On the heels of a federal move to shut down the Backpage website, President Trump signed a bill on Wednesday that gives federal and state prosecutors greater power to pursue websites that host sex-trafficking ads and enables victims and state attorneys general to file lawsuits against those sites.
Privacy advocates say California’s Supreme Court justices put citizens’ most personal info at risk when they rejected an appeal last Monday to strike down a law requiring all arrested individuals to provide DNA samples. Supporters of the ruling say concerns about the law, similar to statutes now in effect in 30 states, are overblown.
Who’s responsible for reporting sexual abuse? A new federal law clears up the ambiguity that let sports bodies sidestep their obligations to protect young athletes from harm—a law that comes too late to protect the victims of gymnastics sports doctor Larry Nassar, writes a Florida sex crimes investigator.
Less than half the rape suspects reported to police end in an arrest, two researchers found in a study of cases investigated by the Los Angeles Police Department and the LA County Sheriff’s Department during 2008. Detectives told the researchers they made arrest decisions based on perceptions about whether the suspect could be successfully prosecuted.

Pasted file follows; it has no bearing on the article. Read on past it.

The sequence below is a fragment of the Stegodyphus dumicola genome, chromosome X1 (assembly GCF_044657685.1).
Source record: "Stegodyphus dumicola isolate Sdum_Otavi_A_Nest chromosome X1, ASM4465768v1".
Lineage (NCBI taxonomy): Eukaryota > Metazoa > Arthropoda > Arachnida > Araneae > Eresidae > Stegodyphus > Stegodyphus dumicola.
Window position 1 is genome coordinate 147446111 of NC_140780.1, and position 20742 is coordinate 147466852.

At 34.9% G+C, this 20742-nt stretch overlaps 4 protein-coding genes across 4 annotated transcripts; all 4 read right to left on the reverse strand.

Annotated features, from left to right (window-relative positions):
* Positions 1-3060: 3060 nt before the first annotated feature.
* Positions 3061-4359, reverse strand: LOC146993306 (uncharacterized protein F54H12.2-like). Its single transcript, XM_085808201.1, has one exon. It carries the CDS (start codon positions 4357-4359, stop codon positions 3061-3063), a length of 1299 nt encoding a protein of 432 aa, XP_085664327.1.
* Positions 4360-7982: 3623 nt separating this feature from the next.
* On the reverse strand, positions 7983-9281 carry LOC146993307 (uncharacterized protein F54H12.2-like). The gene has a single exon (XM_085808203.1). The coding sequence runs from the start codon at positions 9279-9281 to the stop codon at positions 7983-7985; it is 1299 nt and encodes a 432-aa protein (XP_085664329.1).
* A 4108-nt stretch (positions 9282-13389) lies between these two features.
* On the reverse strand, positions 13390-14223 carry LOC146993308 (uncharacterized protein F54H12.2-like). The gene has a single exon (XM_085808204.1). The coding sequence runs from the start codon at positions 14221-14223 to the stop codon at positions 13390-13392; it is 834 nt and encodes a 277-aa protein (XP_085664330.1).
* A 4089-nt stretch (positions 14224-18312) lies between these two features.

Those accused of sexual harassment and assault often quickly vow to seek professional help for the disorder underlying their behavior. But there are no evidence-based standard treatments for perpetrators of sexual offenses.
A New York pilot program launched by students at John Jay College aims to help college-bound high schoolers and first-year college students deal with the forms of sexual aggression they might encounter on and off campus. The program is an outgrowth of a college course called “Seeing Rape”—the first of its kind in the U.S.
A report names a dozen former educators of Choate Rosemary Hall who allegedly sexually abused students at the boarding school since the 1960s. It graphically recounts the experiences of 24 victims and says school officials failed to report the sexual misconduct to authorities.
Still, with 175 juvenile missing person cases opened each month, Congressional Black Caucus chairman Cedric Richmond and D.C. Delegate Eleanor Holmes Norton asked A-G Jeff Sessions and FBI Director James Comey to report on whether the statistics indicate “an underlying trend.”